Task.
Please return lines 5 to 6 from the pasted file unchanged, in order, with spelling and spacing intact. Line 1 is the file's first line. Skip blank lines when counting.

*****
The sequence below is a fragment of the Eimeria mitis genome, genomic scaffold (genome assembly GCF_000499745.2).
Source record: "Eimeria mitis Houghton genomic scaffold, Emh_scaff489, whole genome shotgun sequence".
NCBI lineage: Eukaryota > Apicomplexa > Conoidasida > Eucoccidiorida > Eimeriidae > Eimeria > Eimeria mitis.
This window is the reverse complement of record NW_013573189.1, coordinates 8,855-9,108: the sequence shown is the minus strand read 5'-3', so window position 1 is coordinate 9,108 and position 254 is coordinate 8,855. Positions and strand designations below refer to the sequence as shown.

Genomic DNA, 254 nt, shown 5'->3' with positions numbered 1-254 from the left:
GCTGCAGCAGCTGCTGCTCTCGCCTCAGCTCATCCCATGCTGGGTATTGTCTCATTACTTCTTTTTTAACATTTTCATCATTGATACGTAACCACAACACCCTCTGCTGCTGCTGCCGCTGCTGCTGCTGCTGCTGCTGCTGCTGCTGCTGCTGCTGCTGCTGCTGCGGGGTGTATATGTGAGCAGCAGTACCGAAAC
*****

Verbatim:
Genomic DNA, 254 nt, shown 5'->3' with positions numbered 1-254 from the left:
GCTGCAGCAGCTGCTGCTCTCGCCTCAGCTCATCCCATGCTGGGTATTGTCTCATTACTTCTTTTTTAACATTTTCATCATTGATACGTAACCACAACACCCTCTGCTGCTGCTGCCGCTGCTGCTGCTGCTGCTGCTGCTGCTGCTGCTGCTGCTGCTGCTGCTGCGGGGTGTATATGTGAGCAGCAGTACCGAAAC